Guinnes History, Family Crest & Coats of Arms
The prominent surname Guinnes originated in France, a country which has been a dominant presence in world affairs for centuries.The name Guinnes emerged in the French province of Bourbonnais, which was occupied by the Romans until the Germanic Frankish tribes overran the region in about the 5th century. In the 9th century, Bourbonnais emerged as a duchy and it was ruled by the powerful Lords of Bourbon, who also reigned over Navarre, and Spain, Naples, and became the royal house of France. In the 12th century, the House of Bourbon became even more powerful when, by marrying with the Bourgoignes, it formed the first Capetian House of the Kings of France. In 1272, Robert de France, who was the Count of Clermont and son of Louis IX, acquired the territory of Bourbonnais through his marriage to Béatrice de Bourgoigne-Bourbon. Their son, Louis I, who was named the Great and was Count of Clermont, was the first Duke of Bourbon. In the early 14th century, Bourbonnais came under the control of Charles IV le Bel. After the Hundred Years' War, the region became a vast princely state which grew to include the county of Forez, Beaujolais and the duchy of Auvergne. In 1531, the duchy fell under Crown rule and in 1532, after the loss of all feudal institutions, Bourbonnais received its first governor.
Early Origins of the Guinnes family
The surname Guinnes was first found in Bourbonnais, a historic province in the centre of France, now part of the modern department of Allier and Cher where this eminent family held a family seat from very early times.
The family soon expanded, prospered and branched to Nevers where they were recognized as a noble family in the beginning of the 17th century. Paul Guynet is listed in the cartularies of Montélimar in 1632 when he married Isabeau Pansier. During the 1700's, Louis-François Guynet was a tobacco entrepreneur at Valence and the Commander of Saint-Grégoire-le-Grand. He married Louise-Anne Boveron and the ceremony was famous at Valence because it was held in the Church where the body of Pope Pius VI rested and was performed by Cardinal Spina in recognition of Louise-Anne's father's devoted efforts to save the Pope while he was held prisoner. A distinguished member of the family, Hippolyte Guynet, was an Industrialist of Paris and he was decorated as a Knight of the Legion of Honour during the 1800's.
Early History of the Guinnes family
This web page shows only a small excerpt of our Guinnes research. Another 88 words (6 lines of text) covering the years 1464 and 1700 are included under the topic Early Guinnes History in all our PDF Extended History products and printed products wherever possible.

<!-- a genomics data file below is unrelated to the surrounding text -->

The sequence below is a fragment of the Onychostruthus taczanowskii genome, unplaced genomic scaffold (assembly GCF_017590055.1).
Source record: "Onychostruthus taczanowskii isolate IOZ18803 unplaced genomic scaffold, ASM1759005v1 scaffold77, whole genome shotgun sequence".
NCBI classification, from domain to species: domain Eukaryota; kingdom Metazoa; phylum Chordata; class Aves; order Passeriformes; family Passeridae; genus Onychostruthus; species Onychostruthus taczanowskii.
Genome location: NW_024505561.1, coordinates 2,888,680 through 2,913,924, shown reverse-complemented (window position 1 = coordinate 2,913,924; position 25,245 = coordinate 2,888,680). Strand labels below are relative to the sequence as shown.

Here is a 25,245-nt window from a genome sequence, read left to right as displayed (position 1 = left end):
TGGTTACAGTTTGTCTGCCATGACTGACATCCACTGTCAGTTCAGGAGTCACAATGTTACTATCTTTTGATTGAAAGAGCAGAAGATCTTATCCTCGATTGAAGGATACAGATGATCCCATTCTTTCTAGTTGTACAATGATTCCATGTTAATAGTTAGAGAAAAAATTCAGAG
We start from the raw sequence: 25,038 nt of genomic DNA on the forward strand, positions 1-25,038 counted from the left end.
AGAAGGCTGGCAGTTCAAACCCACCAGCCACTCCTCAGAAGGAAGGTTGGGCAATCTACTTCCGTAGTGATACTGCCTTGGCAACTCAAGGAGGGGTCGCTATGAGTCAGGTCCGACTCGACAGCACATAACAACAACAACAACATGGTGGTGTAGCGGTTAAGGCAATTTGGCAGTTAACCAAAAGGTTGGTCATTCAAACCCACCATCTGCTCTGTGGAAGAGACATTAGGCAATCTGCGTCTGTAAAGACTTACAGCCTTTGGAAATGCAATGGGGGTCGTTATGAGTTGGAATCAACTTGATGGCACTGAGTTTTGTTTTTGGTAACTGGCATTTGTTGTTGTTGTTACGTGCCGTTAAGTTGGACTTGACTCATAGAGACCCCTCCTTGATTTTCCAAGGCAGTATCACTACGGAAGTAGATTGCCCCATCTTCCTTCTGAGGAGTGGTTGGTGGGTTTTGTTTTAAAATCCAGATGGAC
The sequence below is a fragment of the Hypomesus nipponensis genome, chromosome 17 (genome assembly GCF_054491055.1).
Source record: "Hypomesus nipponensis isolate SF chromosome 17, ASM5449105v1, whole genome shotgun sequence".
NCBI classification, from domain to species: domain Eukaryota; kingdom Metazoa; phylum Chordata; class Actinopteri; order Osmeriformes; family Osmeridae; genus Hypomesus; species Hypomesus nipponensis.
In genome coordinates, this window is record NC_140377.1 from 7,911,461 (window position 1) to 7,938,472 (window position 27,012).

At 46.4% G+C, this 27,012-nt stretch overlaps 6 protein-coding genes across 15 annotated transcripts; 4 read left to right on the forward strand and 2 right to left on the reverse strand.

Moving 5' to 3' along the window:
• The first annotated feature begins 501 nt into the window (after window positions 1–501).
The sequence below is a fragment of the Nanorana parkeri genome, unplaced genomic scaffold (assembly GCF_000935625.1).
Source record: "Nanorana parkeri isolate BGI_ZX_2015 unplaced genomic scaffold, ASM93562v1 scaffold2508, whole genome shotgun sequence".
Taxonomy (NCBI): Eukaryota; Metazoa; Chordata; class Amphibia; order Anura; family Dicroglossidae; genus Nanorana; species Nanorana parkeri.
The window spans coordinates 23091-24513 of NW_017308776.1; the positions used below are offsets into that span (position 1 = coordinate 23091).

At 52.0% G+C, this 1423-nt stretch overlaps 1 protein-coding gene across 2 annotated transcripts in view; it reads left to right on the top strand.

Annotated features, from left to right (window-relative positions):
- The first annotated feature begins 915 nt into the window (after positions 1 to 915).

Guinnes Spelling Variations
Spelling variations of this family name include: Guynet, Guynait, Guynez, Guynais, Guynest, Guynay, Guynaies, Guyné, Guynée, Guinet, Guinait, Guinez, Guinais, Guinest, Guinay, Guinaies, Guiné, Guynnet, Guynnait, Guynnez, Guynnais, Guynnest, Guynnay, Guynnaies, Guynné, Guynnée, Guinnet, Guinnait, Guinnez, Guinnais, Guinnest, Guinnay, Guinnaies, Guinné, Guinnés and many more.
Early Notables of the Guinnes family
More information is included under the topic Early Guinnes Notables in all our PDF Extended History products and printed products wherever possible.
| Guinnes migration to West Indies
The British first settled the British West Indies around 1604. They made many attempts but failed in some to establish settlements on the Islands including Saint Lucia and Grenada. By 1627 they had managed to establish settlements on St. Kitts (St. Christopher) and Barbados, but by 1641 the Spanish had moved in and destroyed some of these including those at Providence Island. The British continued to expand the settlements including setting the First Federation in the British West Indies by 1674; some of the islands include Barbados, Bermuda, Cayman Island, Turks and Caicos, Jamaica and Belize then known as British Honduras. By the 1960's many of the islands became independent after the West Indies Federation which existed from 1958 to 1962 failed due to internal political conflicts. After this a number of Eastern Caribbean islands formed a free association. 
Guinnes Settlers in West Indies in the 17th Century
- William Guinnés, who settled in Barbados in 1663
- William Guinnes who settled in Barbados in 1663